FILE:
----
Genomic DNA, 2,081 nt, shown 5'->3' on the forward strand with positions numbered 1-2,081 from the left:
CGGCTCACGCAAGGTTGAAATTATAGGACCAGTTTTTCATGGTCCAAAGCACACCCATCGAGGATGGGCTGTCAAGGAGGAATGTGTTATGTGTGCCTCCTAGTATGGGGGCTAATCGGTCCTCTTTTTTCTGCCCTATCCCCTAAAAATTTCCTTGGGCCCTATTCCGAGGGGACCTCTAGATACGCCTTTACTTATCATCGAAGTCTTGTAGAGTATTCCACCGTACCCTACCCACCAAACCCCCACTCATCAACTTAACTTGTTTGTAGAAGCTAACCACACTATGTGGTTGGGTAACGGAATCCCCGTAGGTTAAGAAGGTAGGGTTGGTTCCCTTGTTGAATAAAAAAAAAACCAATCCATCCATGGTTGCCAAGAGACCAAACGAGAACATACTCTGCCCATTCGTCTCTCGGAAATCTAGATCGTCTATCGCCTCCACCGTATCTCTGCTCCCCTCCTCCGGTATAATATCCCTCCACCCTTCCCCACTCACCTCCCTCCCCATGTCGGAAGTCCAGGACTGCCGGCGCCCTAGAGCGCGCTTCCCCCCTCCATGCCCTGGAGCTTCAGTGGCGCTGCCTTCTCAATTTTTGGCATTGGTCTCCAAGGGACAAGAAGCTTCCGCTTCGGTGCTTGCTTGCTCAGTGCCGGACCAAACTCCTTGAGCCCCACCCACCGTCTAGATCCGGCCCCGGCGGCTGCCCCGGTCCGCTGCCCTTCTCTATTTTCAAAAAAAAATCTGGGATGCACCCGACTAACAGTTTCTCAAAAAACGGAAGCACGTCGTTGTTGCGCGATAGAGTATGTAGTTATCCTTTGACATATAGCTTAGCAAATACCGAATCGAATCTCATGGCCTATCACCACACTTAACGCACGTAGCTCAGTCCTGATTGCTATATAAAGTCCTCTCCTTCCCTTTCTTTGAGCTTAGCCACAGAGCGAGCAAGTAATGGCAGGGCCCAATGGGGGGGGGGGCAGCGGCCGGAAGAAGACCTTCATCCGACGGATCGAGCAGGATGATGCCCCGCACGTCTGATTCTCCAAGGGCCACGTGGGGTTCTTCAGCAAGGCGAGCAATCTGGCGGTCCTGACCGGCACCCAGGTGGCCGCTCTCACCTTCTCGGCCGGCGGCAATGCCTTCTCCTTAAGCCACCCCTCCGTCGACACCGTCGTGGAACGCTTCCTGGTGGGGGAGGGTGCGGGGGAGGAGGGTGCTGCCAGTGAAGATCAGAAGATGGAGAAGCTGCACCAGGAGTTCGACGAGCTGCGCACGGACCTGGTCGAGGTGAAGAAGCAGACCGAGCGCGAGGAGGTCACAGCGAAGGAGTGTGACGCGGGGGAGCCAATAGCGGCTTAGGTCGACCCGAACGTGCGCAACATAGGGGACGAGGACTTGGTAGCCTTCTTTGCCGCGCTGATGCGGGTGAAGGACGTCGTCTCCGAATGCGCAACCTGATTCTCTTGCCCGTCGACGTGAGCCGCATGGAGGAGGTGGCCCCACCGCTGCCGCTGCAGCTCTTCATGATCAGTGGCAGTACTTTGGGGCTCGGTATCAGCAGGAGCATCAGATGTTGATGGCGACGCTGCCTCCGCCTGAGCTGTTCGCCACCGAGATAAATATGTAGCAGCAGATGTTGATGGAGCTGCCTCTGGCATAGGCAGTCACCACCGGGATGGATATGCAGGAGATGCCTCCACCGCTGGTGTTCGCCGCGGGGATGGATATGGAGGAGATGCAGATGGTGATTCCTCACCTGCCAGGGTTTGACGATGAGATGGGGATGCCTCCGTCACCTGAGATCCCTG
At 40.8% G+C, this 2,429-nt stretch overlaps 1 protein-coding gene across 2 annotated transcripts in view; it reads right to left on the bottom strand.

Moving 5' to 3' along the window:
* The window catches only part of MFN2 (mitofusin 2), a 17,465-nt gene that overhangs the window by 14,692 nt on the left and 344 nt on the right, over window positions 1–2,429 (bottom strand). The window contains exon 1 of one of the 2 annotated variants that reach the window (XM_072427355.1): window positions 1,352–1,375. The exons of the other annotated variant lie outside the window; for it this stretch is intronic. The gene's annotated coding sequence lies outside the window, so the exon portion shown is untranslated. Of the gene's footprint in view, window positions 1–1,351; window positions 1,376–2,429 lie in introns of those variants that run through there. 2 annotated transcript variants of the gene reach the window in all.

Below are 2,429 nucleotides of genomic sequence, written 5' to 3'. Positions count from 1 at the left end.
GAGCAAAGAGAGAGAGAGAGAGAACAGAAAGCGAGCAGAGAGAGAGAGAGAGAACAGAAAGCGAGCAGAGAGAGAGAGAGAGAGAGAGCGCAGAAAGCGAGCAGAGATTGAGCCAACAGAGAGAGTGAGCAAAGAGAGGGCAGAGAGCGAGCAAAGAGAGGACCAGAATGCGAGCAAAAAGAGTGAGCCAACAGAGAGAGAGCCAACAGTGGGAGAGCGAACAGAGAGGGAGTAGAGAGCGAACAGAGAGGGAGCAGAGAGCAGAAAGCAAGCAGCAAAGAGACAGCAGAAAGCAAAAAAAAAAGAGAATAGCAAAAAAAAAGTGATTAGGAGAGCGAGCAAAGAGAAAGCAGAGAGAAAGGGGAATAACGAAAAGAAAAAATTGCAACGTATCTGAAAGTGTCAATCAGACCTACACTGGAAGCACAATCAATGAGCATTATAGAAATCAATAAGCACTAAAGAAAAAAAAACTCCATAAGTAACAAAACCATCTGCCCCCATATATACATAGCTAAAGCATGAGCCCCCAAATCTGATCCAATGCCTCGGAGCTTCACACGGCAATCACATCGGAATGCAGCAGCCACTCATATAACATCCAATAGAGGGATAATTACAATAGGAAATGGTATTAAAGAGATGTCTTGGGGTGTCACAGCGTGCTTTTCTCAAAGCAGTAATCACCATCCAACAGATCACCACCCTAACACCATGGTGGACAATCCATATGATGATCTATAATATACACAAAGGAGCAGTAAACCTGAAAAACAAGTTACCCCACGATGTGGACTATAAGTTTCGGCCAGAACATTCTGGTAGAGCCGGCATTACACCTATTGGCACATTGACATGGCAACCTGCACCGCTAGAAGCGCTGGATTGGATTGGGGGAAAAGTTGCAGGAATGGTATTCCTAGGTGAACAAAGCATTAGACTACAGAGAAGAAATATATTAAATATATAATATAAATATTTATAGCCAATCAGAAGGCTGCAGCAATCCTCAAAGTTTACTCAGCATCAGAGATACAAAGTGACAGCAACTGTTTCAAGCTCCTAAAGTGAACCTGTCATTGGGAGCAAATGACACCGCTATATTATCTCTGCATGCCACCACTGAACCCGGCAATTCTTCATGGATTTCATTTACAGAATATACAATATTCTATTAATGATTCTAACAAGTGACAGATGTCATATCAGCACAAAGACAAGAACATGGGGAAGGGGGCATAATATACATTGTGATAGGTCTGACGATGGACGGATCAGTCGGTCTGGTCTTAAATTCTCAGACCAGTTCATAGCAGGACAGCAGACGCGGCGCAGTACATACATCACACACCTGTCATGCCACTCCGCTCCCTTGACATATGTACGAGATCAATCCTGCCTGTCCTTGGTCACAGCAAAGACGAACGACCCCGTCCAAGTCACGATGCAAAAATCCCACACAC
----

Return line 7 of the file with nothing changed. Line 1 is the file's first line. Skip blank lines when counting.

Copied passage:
GAGCAAAGAGAGAGAGAGAGAGAACAGAAAGCGAGCAGAGAGAGAGAGAGAGAACAGAAAGCGAGCAGAGAGAGAGAGAGAGAGAGAGCGCAGAAAGCGAGCAGAGATTGAGCCAACAGAGAGAGTGAGCAAAGAGAGGGCAGAGAGCGAGCAAAGAGAGGACCAGAATGCGAGCAAAAAGAGTGAGCCAACAGAGAGAGAGCCAACAGTGGGAGAGCGAACAGAGAGGGAGTAGAGAGCGAACAGAGAGGGAGCAGAGAGCAGAAAGCAAGCAGCAAAGAGACAGCAGAAAGCAAAAAAAAAAGAGAATAGCAAAAAAAAAGTGATTAGGAGAGCGAGCAAAGAGAAAGCAGAGAGAAAGGGGAATAACGAAAAGAAAAAATTGCAACGTATCTGAAAGTGTCAATCAGACCTACACTGGAAGCACAATCAATGAGCATTATAGAAATCAATAAGCACTAAAGAAAAAAAAACTCCATAAGTAACAAAACCATCTGCCCCCATATATACATAGCTAAAGCATGAGCCCCCAAATCTGATCCAATGCCTCGGAGCTTCACACGGCAATCACATCGGAATGCAGCAGCCACTCATATAACATCCAATAGAGGGATAATTACAATAGGAAATGGTATTAAAGAGATGTCTTGGGGTGTCACAGCGTGCTTTTCTCAAAGCAGTAATCACCATCCAACAGATCACCACCCTAACACCATGGTGGACAATCCATATGATGATCTATAATATACACAAAGGAGCAGTAAACCTGAAAAACAAGTTACCCCACGATGTGGACTATAAGTTTCGGCCAGAACATTCTGGTAGAGCCGGCATTACACCTATTGGCACATTGACATGGCAACCTGCACCGCTAGAAGCGCTGGATTGGATTGGGGGAAAAGTTGCAGGAATGGTATTCCTAGGTGAACAAAGCATTAGACTACAGAGAAGAAATATATTAAATATATAATATAAATATTTATAGCCAATCAGAAGGCTGCAGCAATCCTCAAAGTTTACTCAGCATCAGAGATACAAAGTGACAGCAACTGTTTCAAGCTCCTAAAGTGAACCTGTCATTGGGAGCAAATGACACCGCTATATTATCTCTGCATGCCACCACTGAACCCGGCAATTCTTCATGGATTTCATTTACAGAATATACAATATTCTATTAATGATTCTAACAAGTGACAGATGTCATATCAGCACAAAGACAAGAACATGGGGAAGGGGGCATAATATACATTGTGATAGGTCTGACGATGGACGGATCAGTCGGTCTGGTCTTAAATTCTCAGACCAGTTCATAGCAGGACAGCAGACGCGGCGCAGTACATACATCACACACCTGTCATGCCACTCCGCTCCCTTGACATATGTACGAGATCAATCCTGCCTGTCCTTGGTCACAGCAAAGACGAACGACCCCGTCCAAGTCACGATGCAAAAATCCCACACAC